Ed-tech relies on amnesia.

Ed-tech is a confidence game. That’s why it’s so full of marketers and grifters and thugs. (The same goes for “tech” at large.)

Source: HEWN, No. 297

Despite scant evidence in support of the psychopedagogies of mindsets, mindfulness, wellness, and grit, the ed-tech industry (press) markets these as solutions to racial and gender inequality (among other things), as the psychotechnologies of personalization are now increasingly intertwined not just with surveillance and with behavioral data analytics, but with genomics as well. “Why Progressives Should Embrace the Genetics of Education,” a NYT op-ed piece argued in July, perhaps forgetting that education’s progressives (including Montessori) have been down this path before.

Does It Make More Sense to Invest in School Security or SEL?” Edsurge asked its readers this summer. Those are the choices – surveillance or surveillance.

What an utter failure of imagination.

Source: The Stories We Were Told about Education Technology (2018)

Consider how textbooks treat Native religions as a unitary whole. The American Way describes Native American religion in these words: “These Native Americans in the Southeast believed that nature was filled with spirits. Each form of life, such as plants and animals, had a spirit. Earth and air held spirits too. People were never alone. They shared their lives with the spirits of nature.” Way is trying to show respect for Native American religion, but it doesn’t work. Stated flatly like this, the beliefs seem like make-believe, not the sophisticated theology of a higher civilization. Let us try a similarly succinct summary of the beliefs of many Christians today: “These Americans believed that one great male god ruled the world. Sometimes they divided him into three parts, which they called father, son, and holy ghost. They ate crackers and wine or grape juice, believing that they were eating the son’s body and drinking his blood. If they believed strongly enough, they would live on forever after they died.”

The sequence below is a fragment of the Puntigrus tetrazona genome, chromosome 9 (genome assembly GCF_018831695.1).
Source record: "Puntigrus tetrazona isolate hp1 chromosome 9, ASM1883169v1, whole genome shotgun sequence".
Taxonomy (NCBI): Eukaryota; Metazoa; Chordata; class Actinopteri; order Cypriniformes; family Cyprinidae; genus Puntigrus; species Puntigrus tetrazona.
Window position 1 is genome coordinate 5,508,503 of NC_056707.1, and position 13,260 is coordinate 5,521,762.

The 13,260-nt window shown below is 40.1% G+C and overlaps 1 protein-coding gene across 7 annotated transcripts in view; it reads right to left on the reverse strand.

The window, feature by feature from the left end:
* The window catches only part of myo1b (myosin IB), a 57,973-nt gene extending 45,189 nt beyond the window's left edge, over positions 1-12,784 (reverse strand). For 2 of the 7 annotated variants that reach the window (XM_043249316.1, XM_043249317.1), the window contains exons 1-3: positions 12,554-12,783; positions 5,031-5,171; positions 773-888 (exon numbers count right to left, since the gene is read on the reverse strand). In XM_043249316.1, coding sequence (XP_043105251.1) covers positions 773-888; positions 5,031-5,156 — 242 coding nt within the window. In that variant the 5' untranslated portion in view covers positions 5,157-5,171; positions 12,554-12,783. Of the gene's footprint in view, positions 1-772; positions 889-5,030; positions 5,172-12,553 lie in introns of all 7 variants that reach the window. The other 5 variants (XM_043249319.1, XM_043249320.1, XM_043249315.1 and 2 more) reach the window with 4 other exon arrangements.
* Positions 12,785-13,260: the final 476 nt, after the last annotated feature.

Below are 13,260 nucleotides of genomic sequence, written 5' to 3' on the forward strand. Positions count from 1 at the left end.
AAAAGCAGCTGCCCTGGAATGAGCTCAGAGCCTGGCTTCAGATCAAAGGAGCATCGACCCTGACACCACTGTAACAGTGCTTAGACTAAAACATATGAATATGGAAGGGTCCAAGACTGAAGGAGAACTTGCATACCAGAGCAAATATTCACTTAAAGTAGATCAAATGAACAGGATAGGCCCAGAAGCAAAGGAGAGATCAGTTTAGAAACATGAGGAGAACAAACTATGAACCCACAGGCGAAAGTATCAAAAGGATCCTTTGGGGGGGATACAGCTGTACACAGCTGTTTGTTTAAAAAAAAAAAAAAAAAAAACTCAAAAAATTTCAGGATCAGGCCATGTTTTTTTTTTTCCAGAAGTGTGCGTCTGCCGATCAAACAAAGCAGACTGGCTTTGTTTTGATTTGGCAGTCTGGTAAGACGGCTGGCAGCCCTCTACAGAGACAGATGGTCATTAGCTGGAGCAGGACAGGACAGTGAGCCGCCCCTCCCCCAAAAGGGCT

Textbooks never describe Christianity this way. It’s offensive. Believers would immediately argue that such a depiction fails to convey the symbolic meaning or the spiritual satisfaction of communion.

Textbooks could present American Indian religions from a perspective that takes them seriously as attractive and persuasive belief systems. The anthropologist Frederick Turner has pointed out that when whites remark upon the fact that Indians perceive a spirit in every animal or rock, they are simultaneously admitting their own loss of a deep spiritual relationship with the earth. Native Americans are “part of the total living universe,” wrote Turner; “spiritual health is to be had only by accepting this condition and by attempting to live in accordance with it.” Turner contends that this life view is healthier than European alternatives: “Ours is a shockingly dead view of creation. We ourselves are the only things in the universe to which we grant an authentic vitality, and because of this we are not fully alive.” Thus, Turner shows that taking Native American religions seriously might require reexamination of the Judeo-Christian tradition. No textbook would suggest such a controversial idea.